This article is in essence two stories, but one couldn't have happened without the other, and I'm sorry to say, one of them is not a happy story.

Bombing raid over the Pyinmana bridge
On March 31st, 1943 four aircraft of 9th Bomb Squadron of the 7th Bomb Group were sent on a mission to destroy a railroad bridge at Pyinmana, Burma. The squadron were in B-24's, and as they approached Magwe they had the bad luck to stumble across a flight of Japanese fighters.

The thirteen KI-43-II's (nearly all allied accounts claim Zero's) where from the 64th Sentai, and were flying on a transport mission to Chittagong. Leading the flight was the Japanese ace Captain Yasuhiko Kuroe. Cpt Kuroe and another plane targeted one of the B-24's and pressed home their attack, despite the ferocious defensive fire put up by the bombers. The bomber they targeted began to drop out of formation, whilst on fire. Inside that B-24 the co-pilot, Lieutenant Owen J. Baggett manned the dorsal gun while the rest of the crew struggled to put the flames out. However it was obvious they were doomed. The pilot Lt. Lloyd Jensen ordered the crew to bail out.
Lt Baggett
As they hung in their parachutes Cpt Kuroe and his wingman began to strafe the helpless bomber crew. Lt Baggett was wounded in the arm by the attack. With no other choice he palmed his Colt M1911 pistol and hung limp in his harness, acting dead. Cpt Kuroe brought his fighter round, and throttled back. As he passed the group he opened his canopy, and was flying at almost stall speed.
As he passed Lt. Baggett the American raised his pistol and fired four times. The Japanese fighter peeled away. Lt Baggett and Lt Jensen were both captured. At the time they were the first B-24 pilots captured by the Japanese, and were of special interest. Eventually they were released from solitary confinement and put in with the general population of POW's.
Col Melton
Here the second story starts. Colonel Harry Ripley Melton Jr, was the commander of a squadron of A-36's (dive bomber versions of the P-51). On a mission on the 29th of November 1943, about twenty miles east of the Bay of Bengal, his plane suddenly lost power, and he was forced to bail out at 1000 ft. He too was captured, and while in the same camp as Lt Baggett they got talking. Lt Baggett told of his story, and how he got there. At which point Col. Melton confirmed the story by saying they had found a crashed Japanese plane, the pilot had been thrown out of the airframe by the force of the impact. The Japanese pilot had a single .45 gunshot wound to the head.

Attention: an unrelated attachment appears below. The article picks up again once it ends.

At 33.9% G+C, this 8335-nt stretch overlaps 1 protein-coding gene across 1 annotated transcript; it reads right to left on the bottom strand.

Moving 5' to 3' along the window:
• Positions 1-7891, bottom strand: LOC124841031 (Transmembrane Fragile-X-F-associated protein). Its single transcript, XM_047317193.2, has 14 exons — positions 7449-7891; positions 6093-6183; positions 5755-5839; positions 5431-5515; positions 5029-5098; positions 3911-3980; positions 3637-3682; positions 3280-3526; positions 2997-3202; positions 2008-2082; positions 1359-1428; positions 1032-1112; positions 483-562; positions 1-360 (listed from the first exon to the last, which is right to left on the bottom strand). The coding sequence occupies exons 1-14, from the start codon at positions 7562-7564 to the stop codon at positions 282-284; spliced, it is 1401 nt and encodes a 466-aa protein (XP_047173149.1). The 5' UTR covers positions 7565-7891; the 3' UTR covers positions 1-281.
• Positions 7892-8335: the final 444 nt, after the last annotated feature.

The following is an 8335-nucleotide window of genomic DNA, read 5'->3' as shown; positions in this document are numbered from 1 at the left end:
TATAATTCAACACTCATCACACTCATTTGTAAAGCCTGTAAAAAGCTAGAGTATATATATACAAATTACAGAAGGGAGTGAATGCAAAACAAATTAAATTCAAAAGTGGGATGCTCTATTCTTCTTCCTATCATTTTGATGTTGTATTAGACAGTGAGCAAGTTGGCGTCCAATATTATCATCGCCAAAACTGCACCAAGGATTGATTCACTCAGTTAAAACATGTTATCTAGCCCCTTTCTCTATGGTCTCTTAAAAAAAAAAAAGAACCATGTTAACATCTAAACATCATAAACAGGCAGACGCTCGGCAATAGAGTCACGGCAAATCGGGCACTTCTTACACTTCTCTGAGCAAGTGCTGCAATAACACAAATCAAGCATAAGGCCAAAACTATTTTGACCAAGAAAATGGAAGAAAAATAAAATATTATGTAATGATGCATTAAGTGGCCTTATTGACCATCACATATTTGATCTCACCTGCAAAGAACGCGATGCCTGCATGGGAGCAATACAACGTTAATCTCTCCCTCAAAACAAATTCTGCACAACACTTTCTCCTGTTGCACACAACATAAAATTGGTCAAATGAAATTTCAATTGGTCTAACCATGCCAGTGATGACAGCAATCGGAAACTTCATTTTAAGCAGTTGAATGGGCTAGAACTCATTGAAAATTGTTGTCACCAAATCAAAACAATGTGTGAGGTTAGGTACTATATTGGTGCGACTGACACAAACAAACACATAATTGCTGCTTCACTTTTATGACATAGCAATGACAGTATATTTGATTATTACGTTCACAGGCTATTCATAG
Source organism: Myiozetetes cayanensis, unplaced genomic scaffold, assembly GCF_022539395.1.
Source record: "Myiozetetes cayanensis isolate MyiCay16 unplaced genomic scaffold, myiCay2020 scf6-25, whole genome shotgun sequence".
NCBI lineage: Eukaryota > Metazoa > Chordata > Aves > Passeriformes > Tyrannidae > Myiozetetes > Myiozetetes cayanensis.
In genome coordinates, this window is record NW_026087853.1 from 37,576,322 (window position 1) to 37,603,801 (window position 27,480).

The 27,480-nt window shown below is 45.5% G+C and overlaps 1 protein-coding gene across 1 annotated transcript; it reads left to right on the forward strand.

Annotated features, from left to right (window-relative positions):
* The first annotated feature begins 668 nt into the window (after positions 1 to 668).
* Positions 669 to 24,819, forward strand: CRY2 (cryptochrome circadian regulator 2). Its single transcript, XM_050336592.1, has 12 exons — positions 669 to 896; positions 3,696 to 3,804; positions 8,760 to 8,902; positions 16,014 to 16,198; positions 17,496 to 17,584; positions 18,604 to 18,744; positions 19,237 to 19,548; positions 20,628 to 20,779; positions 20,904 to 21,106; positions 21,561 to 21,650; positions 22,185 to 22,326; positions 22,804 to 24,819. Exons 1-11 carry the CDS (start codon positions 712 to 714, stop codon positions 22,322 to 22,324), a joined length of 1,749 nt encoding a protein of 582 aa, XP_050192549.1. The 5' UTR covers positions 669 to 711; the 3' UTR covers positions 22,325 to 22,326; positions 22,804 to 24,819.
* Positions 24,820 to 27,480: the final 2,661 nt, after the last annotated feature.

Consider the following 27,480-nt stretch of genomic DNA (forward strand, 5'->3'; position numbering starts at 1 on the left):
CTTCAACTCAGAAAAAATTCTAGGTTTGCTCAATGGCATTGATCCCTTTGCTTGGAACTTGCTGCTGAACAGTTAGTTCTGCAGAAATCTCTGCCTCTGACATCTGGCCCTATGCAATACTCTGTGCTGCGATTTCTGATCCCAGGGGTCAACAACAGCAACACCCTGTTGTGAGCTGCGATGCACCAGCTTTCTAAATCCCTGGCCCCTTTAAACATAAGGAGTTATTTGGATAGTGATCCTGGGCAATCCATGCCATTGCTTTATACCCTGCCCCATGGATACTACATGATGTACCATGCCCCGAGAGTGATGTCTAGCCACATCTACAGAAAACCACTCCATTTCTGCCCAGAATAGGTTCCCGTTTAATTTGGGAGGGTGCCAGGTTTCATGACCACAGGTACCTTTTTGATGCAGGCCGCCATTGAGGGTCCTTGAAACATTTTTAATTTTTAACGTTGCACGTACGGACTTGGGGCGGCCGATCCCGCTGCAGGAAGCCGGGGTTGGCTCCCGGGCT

Unfortunately there's no other supporting evidence. Even Lt Baggett’s own remarkably slim account when he was official historian for the 9th Bomb Squadron fails to mention the details. Was it just a tale to raise morale while in a POW camp? Did Cpt Kuroe merely pull away in surprise? Or did Lt Baggett make a one million shot? Shots with longer odds have happened before.

Lt Baggett remained a POW until the end of the war. After liberation, instead of returning to his peace time job on Wall Street he decided to stay in the Air Force, and retired a colonel. He died at the age of 85 in San Antonio, Texas in 2006.
Rakuyo Maru
For Col. Melton a much unhappier fate awaited. On 6th of September 1944 he was sent to Japan. He was the only American, in 1318 POW's on the Rakuyo Maru. Six days into the journey the convoy was decisively attacked by US submarines. Sinking, the ship turned into hell and the full horrific story can be read here. Col. Melton was lost at sea, adrift in the Pacific ocean.

Image credits:
Wikipedia, The Command Post (Jan 26th, 1945), Flymag and St Petersburg Times (Dec 5th, 1943)